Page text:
"I know NYC is expensive, but there are other buildings in other areas," one commenter sniped on a message board, where dozens reacted negatively to the news.

Others took Goddard's admission as an opportunity to confess to their own "bathroom baby" situations.

"We have stopped using the bathroom since the baby began to sleep there — no using the toilet, no showering. We don't even brush our teeth there any longer," one parent claimed anonymously via a message board.

This kind of workaround is one many space-squeezed New York City families find themselves employing as rents continue to rise, while incomes fall. 

Upper West Sider Natalie Holbrook said she created a nursery inside a closet of her 350-square-foot apartment.

Holbrook, 31, who blogs about parenting and life at Hey Natalie Jean, told DNAinfo New York she was delighted to find more space in her small home. The closet perfectly fit her son Huck's crib, and decorating the space became a fun project.

"I could hang photos, bring in a little side table, stack his favorite books just so, it was kind of an exciting little challenge," she said. 

She said that even if more space had been an option, she'd still have chosen to put her son in the closet. 

"When they're little, they don't need a ton of space. Babies, all creatures really, love the comfort of a nest, a space just their size," Holbrook said.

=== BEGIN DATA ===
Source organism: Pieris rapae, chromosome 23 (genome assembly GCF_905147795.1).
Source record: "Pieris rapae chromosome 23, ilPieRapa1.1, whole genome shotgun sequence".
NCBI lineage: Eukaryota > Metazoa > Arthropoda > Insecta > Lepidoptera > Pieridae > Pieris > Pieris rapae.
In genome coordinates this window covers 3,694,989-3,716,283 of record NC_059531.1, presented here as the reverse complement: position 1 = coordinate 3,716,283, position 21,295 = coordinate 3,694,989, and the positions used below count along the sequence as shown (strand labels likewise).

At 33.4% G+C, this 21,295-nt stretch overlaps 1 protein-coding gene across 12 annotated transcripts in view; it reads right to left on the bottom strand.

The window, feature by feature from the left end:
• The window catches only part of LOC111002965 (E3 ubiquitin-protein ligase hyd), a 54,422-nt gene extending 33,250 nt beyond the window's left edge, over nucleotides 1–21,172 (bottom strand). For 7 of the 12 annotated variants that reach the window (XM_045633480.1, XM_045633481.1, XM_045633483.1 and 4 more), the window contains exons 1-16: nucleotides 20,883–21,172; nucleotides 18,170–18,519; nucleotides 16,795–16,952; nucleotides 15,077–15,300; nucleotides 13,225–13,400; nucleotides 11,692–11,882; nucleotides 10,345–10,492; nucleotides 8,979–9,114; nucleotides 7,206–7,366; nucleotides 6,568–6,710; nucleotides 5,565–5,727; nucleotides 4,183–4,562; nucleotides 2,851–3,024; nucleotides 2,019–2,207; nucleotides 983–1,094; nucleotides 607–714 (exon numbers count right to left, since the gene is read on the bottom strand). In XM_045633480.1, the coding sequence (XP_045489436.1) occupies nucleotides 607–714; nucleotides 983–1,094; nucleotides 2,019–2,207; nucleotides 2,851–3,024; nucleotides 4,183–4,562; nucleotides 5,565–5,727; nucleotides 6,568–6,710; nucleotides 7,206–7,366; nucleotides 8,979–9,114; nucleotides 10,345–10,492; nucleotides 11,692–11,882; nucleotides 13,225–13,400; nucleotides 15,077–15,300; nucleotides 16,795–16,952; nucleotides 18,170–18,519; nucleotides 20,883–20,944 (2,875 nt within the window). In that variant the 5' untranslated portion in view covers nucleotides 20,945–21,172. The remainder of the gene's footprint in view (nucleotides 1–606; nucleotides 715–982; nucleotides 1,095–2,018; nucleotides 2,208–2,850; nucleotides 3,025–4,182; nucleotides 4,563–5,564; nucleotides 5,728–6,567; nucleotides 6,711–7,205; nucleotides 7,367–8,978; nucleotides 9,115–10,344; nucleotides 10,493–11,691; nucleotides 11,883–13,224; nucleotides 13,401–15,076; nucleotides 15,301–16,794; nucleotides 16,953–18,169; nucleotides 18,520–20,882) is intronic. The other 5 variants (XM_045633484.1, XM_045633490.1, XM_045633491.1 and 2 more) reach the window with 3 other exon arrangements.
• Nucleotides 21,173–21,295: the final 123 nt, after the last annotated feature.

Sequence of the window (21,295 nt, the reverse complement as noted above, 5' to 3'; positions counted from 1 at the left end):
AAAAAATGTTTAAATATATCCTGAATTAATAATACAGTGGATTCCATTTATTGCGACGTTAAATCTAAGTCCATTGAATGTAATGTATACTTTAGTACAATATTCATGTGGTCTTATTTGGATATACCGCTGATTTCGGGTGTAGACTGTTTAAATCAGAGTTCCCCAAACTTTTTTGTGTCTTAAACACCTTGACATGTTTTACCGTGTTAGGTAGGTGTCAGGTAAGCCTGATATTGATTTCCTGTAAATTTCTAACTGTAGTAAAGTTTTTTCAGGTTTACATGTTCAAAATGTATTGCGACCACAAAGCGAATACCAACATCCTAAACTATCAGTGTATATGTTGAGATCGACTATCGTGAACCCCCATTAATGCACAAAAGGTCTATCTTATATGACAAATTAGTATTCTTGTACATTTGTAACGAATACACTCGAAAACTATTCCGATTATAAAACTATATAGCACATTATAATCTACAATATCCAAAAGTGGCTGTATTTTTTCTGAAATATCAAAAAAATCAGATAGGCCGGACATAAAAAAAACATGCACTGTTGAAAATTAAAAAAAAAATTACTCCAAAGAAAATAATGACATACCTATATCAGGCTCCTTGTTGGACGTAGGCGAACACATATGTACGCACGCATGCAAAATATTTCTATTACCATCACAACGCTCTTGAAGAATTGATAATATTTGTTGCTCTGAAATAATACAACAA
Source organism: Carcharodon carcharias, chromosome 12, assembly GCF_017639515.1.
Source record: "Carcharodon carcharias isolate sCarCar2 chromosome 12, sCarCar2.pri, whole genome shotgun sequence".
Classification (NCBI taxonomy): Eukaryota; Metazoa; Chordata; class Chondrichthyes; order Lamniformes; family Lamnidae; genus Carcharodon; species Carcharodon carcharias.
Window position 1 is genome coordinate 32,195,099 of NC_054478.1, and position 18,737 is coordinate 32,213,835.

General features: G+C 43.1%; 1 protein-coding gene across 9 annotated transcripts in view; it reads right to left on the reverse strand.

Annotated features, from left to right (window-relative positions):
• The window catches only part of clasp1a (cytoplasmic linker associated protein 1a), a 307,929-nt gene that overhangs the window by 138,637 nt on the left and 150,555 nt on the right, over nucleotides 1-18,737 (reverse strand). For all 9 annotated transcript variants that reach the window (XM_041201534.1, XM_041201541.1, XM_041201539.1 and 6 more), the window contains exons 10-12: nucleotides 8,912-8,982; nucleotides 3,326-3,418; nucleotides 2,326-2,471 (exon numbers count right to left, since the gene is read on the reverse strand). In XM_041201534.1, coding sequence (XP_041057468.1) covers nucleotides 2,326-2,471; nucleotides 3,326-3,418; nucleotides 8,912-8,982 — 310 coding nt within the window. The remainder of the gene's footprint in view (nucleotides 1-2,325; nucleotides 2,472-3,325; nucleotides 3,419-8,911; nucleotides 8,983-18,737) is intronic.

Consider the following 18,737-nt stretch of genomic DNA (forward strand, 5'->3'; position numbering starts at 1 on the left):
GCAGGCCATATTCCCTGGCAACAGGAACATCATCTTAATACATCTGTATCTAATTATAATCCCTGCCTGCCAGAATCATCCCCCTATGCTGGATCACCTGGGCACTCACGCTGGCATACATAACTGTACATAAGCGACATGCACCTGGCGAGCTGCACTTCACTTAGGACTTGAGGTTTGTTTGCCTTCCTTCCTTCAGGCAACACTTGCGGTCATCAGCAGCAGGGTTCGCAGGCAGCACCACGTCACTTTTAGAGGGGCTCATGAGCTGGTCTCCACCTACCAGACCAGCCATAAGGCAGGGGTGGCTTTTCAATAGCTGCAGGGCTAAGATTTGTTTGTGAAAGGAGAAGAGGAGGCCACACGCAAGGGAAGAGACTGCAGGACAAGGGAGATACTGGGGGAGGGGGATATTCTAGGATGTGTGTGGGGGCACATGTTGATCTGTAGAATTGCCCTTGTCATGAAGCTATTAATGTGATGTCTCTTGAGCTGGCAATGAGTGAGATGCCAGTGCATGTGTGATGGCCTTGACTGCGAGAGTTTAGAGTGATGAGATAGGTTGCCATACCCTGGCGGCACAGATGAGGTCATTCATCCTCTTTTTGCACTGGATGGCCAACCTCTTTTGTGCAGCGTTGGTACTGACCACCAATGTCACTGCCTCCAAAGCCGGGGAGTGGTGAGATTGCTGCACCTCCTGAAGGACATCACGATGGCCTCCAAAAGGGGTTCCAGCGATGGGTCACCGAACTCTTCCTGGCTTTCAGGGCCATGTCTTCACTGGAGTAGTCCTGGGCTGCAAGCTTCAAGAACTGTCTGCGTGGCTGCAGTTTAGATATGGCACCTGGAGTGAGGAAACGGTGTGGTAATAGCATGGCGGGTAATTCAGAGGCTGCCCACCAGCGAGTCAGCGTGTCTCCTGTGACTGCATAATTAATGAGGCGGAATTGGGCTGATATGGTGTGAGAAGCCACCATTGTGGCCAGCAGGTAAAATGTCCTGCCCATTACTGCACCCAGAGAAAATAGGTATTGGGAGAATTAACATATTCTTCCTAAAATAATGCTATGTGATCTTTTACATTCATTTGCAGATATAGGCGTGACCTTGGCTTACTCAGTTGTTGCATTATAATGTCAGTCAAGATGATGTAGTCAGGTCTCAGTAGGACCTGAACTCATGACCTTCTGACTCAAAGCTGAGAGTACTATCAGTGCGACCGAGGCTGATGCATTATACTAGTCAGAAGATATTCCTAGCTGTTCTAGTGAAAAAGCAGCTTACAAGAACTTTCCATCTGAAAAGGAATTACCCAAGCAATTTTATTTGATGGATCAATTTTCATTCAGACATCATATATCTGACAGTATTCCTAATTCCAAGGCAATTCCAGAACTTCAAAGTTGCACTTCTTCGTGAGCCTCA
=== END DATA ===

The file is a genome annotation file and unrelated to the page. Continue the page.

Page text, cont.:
The family has since moved into a larger apartment in the neighborhood, but it still has only one bedroom. Huck now sleeps in a walk-in closet in the living room, said Holbrook.

Closets are "the perfect in-between space for that short time when they're not a newborn anymore but they don't yet need a ton of acreage to play around in," the mom said.

She advised parents to invest in wardrobes and armoires to free up room in their closets for their children.

When her son gets older — he's now 3-years-old — Holbrook said she'd consider sacrificing more than storage space by giving up her bedroom. 

That's a strategy Upper West Side mom Sharon Schanzer uses for the one-bedroom apartment she shares with her 5-year-old son, Remy.

"If somebody handed me a two-bedroom apartment, would I take it? Yes," admitted Schanzer. 

But until that day comes, Schanzer, 50, lets Remy use the apartment's bedroom, while she sleeps in a makeshift bedroom that doubles as their living room and her home office.

"I live in a studio apartment and my son lives in a one-bedroom next door," she said she jokes with friends.

Rather than creep around the house after her son's 7:30 p.m. bedtime, Schanzer is free to have friends over for takeout. With his bedroom door closed, Remy sleeps through it all, she said. 

Legos and other toys are kept in the 5-year-old's room, away from the rest of the home and Schanzer's queen bed is tucked against a wall in the living room, she said. 

"I wanted him to have his own space. It seemed important from a philosophical standpoint that a child have his own room," Schanzer said, emphasizing that she recognized this isn't possible for all families. 

"He has so much pride in his room."